Hi and although I'm sorry for what has brought you here.
I'm wondering if it would be possible fory ou to get a second opinion, as while I know it can be very difficult to work out what the reason is for ongoing pain after surgery, it certainly is possible to investigate it fairly thoroughly and there are things which can be tried to see if they help with the pain.
I think as you're doing research, it's important to clarify that you almost certainly do not have Harrington rods. Harringtons have very seldom been used since the early 90s, because they were discovered to lead to certain problems which just do not occur with other rod systems. I'm pretty sure that Johns Hopkins would not have been using them as Dr Kostuik (who retired some time in the early 00s I believe) was very well known as a revision surgeon, doing the kind of surgery needed to fix the specific problems that coulld occur with Harrington rods. So please don't worry if you read anything about the potential problems with them as it really shouldn't apply to you
I'm not clear from you post as to who it is that is currently treating you in terms of pain relief, suggestion of rod removal etc. Bacscially, if this is a general ortho, or even a spine guy, they probably don't really know enough to adequately assess the problem. it really needs to be a scoliosis specialist who routinely deals with adults. It's definitely correct that the rods can be removed - it's a much less nasty surgery than the original to put them in, and recovery times from the actual surgery are very good. For some people, removal can be very effective. However, as you have a disngaged/broken rod, I think you really need to ensure you're properly assessed. There could be any of several things going on, and while almost all reasons for the ongoing pain can be treated, you need the right treatment of course.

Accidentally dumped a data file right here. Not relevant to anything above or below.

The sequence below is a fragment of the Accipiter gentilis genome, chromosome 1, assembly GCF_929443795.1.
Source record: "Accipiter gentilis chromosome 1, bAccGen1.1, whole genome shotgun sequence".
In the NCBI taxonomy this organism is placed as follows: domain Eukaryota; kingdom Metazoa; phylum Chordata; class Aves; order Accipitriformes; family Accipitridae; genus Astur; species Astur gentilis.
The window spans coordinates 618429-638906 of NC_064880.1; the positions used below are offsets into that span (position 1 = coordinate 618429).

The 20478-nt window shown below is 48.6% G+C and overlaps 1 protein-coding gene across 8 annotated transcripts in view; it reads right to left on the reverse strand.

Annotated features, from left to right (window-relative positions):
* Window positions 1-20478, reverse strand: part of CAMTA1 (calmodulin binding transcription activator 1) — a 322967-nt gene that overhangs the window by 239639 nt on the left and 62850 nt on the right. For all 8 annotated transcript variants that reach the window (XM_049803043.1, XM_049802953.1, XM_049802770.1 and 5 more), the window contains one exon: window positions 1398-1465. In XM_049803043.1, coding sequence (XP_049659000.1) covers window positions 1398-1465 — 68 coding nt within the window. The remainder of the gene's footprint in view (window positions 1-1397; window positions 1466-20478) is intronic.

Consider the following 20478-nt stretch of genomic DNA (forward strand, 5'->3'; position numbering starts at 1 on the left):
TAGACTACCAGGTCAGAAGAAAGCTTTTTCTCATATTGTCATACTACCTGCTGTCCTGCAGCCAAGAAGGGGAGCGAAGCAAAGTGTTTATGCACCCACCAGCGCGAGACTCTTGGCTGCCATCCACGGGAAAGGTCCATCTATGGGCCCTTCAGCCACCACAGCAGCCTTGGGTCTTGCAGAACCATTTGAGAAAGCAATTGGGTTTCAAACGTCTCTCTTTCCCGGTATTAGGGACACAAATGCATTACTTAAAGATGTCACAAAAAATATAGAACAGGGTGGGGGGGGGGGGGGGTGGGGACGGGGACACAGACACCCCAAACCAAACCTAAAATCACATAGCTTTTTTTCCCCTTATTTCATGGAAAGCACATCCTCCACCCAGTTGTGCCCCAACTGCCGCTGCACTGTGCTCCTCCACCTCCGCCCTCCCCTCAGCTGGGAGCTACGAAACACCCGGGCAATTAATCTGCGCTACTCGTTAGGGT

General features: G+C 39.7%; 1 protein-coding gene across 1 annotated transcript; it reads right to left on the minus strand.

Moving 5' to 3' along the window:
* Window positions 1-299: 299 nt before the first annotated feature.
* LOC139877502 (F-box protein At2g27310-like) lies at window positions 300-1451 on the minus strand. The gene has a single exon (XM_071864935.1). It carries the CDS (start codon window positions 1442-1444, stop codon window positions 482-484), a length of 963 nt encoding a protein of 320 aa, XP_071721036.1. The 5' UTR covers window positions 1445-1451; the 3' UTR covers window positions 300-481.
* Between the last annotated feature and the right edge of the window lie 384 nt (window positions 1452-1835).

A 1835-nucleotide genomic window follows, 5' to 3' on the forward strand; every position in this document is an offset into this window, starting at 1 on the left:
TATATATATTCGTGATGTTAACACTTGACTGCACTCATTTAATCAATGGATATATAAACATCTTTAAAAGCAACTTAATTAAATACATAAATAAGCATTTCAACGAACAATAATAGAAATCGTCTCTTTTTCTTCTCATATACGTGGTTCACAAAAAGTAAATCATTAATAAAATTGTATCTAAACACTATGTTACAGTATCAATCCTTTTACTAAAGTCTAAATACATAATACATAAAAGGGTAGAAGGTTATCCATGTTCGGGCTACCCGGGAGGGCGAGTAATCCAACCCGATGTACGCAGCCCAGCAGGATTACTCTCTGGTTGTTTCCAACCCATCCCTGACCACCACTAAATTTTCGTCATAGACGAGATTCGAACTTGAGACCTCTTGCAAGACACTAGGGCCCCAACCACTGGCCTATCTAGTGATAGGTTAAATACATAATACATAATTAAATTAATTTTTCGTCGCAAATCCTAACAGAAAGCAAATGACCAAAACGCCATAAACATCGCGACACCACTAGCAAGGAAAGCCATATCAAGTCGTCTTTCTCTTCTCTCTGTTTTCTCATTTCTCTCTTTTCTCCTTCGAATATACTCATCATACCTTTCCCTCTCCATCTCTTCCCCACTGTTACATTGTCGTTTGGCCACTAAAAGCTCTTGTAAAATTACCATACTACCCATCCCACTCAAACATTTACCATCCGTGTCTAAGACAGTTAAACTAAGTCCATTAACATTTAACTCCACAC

I'm not sure about the e-stim - if it is being used as another name ofr TENS, then it's actually a very common treatment for pain, which works very well for a lot of people. However, I do also recall something called e-stim being used particularly by chiropractors, to try to provide a non-invasive treatment for scoliosis in order to avoid the need for surgery and hopefully even correct the curve. As far as I know, that never actually worked for that, and I don't actually know how it compared to TENS or whether it was used for the treatment of pain. There are people here who can share their experiences of using TENS though, and I'm sure they'll be along soon
One last thing, whihc is that physiotherapy is always worth trying. For many people, back pain can result from poor strength of the core muscles, and for people with spinal curvature and especially long fusions that can be even more the case, so it should certainly help you be a bit more comfortable
It's a shame we're on opposite sides of the pond, as I've also got a one year old son who is always glad to meet other kiddies!
Diagnosed at 15 with 50° curve, but probably juvenile IS. Fused in kyphosis (by non-specialised ortho) with a/p surgery T10-L2 @ 21, posterior only revision surgery to correct kyphosis @ 29. Now 38 with further revision surgery and extension of fusion to sacrum required to correct residual kyphosis, restore lordosis and address spinal stenosis.